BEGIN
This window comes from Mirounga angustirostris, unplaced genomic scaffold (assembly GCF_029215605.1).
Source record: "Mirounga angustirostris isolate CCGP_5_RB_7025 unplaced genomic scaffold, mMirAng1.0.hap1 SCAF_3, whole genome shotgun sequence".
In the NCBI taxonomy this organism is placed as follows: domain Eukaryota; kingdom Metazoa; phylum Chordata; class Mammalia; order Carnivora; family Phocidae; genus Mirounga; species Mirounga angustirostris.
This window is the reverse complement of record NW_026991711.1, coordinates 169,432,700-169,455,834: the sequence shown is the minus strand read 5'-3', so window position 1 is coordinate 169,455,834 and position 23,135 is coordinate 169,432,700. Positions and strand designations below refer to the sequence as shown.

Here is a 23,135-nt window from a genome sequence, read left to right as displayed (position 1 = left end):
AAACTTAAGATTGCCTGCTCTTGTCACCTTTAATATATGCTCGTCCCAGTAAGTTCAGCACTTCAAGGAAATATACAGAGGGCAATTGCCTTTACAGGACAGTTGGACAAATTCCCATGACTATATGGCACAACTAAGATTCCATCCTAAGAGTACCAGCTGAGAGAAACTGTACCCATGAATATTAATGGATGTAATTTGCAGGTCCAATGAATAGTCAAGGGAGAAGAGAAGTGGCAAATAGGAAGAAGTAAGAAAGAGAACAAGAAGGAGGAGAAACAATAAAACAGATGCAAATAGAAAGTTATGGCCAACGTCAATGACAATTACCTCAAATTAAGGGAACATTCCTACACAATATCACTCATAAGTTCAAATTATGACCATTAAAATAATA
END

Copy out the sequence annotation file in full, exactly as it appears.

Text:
This window comes from Mirounga angustirostris, unplaced genomic scaffold (assembly GCF_029215605.1).
Source record: "Mirounga angustirostris isolate CCGP_5_RB_7025 unplaced genomic scaffold, mMirAng1.0.hap1 SCAF_3, whole genome shotgun sequence".
In the NCBI taxonomy this organism is placed as follows: domain Eukaryota; kingdom Metazoa; phylum Chordata; class Mammalia; order Carnivora; family Phocidae; genus Mirounga; species Mirounga angustirostris.
This window is the reverse complement of record NW_026991711.1, coordinates 169,432,700-169,455,834: the sequence shown is the minus strand read 5'-3', so window position 1 is coordinate 169,455,834 and position 23,135 is coordinate 169,432,700. Positions and strand designations below refer to the sequence as shown.

Here is a 23,135-nt window from a genome sequence, read left to right as displayed (position 1 = left end):
AAACTTAAGATTGCCTGCTCTTGTCACCTTTAATATATGCTCGTCCCAGTAAGTTCAGCACTTCAAGGAAATATACAGAGGGCAATTGCCTTTACAGGACAGTTGGACAAATTCCCATGACTATATGGCACAACTAAGATTCCATCCTAAGAGTACCAGCTGAGAGAAACTGTACCCATGAATATTAATGGATGTAATTTGCAGGTCCAATGAATAGTCAAGGGAGAAGAGAAGTGGCAAATAGGAAGAAGTAAGAAAGAGAACAAGAAGGAGGAGAAACAATAAAACAGATGCAAATAGAAAGTTATGGCCAACGTCAATGACAATTACCTCAAATTAAGGGAACATTCCTACACAATATCACTCATAAGTTCAAATTATGACCATTAAAATAATA